The word logistics is rooted from the Greek adjective logistikos, meaning “skilled in calculating.” Logistikos comes from the Greek logos, which refers to the principles of thought and action. That definitely applies to the D-Day Pistols, with concept, design, engineering, and manufacturing taking the better part of a year. Beyond the phenomenal materials used throughout the smelting, forging, machining, and finishing processes, the D-Day Pistols are full-size classic government style 1911s chambered in .45 ACP. Each D-Day Pistol features uppers and grips from Ray Rybar Damascus, with writing infused into the steel itself. Pistol lowers are stainless steel, nicely offset by the D-Day Damascus triggers. Each frame is deeply engraved with a reminder to, “NEVER FORGET” and a reproduction of Ray Rybar’s signature can be found on the main spring housing. Several more honorariums grace the D-Day Pistols. The first is the famous Kilroy symbol, engraved on the memory bump of the grip safety. It is widely accepted that wartime ship inspector James J. Kilroy is the originator of the phrase Kilroy was Here, but the exact time and circumstance when the iconic phrase was paired with what is believed to be a British cartoon is lost to the mists of wartime history. However, it was ubiquitous enough during the war that, legend has it, German intelligence found the phrase on captured American equipment. And so, the story goes, it led Adolf Hitler himself to believe Kilroy was the name or codename of a high-level Allied spy! Second, the slide stop has a sword engraved on it. This icon is from the Supreme Headquarters Allied Expeditionary Forces (SHAEF) patch. Eisenhower commanded the SHAEF on D-Day, and the unit patch features this striking symbol of liberation in the form of a crusader’s sword, with flames arising from the hilt and leaping up the blade. At the business end of the beautiful Damascus slide, a brass front sight draws the eye on target. The circular bead was precisely formed using recovered D-Day shell casings from payloads that found their own intended objectives during the momentous battle.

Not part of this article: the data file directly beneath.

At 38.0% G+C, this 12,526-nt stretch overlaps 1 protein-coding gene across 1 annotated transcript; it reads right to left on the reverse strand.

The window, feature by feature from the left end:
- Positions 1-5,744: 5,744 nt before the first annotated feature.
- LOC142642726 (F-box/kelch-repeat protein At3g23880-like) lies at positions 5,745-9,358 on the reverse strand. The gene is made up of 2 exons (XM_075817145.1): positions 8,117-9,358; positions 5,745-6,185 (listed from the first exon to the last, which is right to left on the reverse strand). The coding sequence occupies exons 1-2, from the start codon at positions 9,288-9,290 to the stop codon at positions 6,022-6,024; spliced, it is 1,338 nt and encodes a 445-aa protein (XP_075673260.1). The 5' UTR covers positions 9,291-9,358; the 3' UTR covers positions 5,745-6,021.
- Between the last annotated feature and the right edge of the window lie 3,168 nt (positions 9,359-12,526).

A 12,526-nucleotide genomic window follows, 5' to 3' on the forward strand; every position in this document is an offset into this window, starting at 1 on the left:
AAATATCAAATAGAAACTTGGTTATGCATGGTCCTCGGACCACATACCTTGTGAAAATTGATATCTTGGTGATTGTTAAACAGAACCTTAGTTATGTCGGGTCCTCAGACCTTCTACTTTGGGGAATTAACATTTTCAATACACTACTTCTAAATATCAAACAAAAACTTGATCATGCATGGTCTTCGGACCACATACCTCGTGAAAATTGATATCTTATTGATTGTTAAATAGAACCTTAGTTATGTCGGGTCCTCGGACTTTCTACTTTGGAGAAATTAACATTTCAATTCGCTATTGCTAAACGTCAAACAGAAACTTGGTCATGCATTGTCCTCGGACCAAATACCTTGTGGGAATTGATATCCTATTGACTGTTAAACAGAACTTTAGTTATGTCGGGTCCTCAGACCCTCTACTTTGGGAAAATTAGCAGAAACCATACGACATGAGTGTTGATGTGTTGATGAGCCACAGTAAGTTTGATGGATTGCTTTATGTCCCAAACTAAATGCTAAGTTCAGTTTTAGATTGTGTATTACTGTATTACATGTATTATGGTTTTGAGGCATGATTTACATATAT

The recipient of the D-Day Pistol will also receive a one-of-a-kind custom case crafted by retired Navy SEAL, Jimmy Hintzke, who served our nation for 30 years. Hintzke and his team of patriots at Valhalla’s Forge in Virginia Beach, Virginia, have crafted a fitting platform in which to display the D-Day Pistol. Metal plaques containing maps and images for the case were created using intricate controlled explosive techniques. The interior of the mahogany case is inscribed with the names of 24 U.S. and Allied divisions that participated in D-Day, along with an invasion map of the five Normandy beaches stormed by the troops. A presentation tray for the pistol provides a resting place for the 80th Anniversary D-Day Pistol, flanked by the insignia of the U.S. Paratrooper and Ranger regiments. These insignia are likewise flanked by miniature reproductions of the “Czech Hedgehogs”, those iconic tank obstructions that defensively lined the beaches of Normandy. As a reminder of America’s founding values, a pocket on the interior lid of the case includes three booklets: the Declaration of Independence, The Constitution of the United States of America, and The Bill of Rights.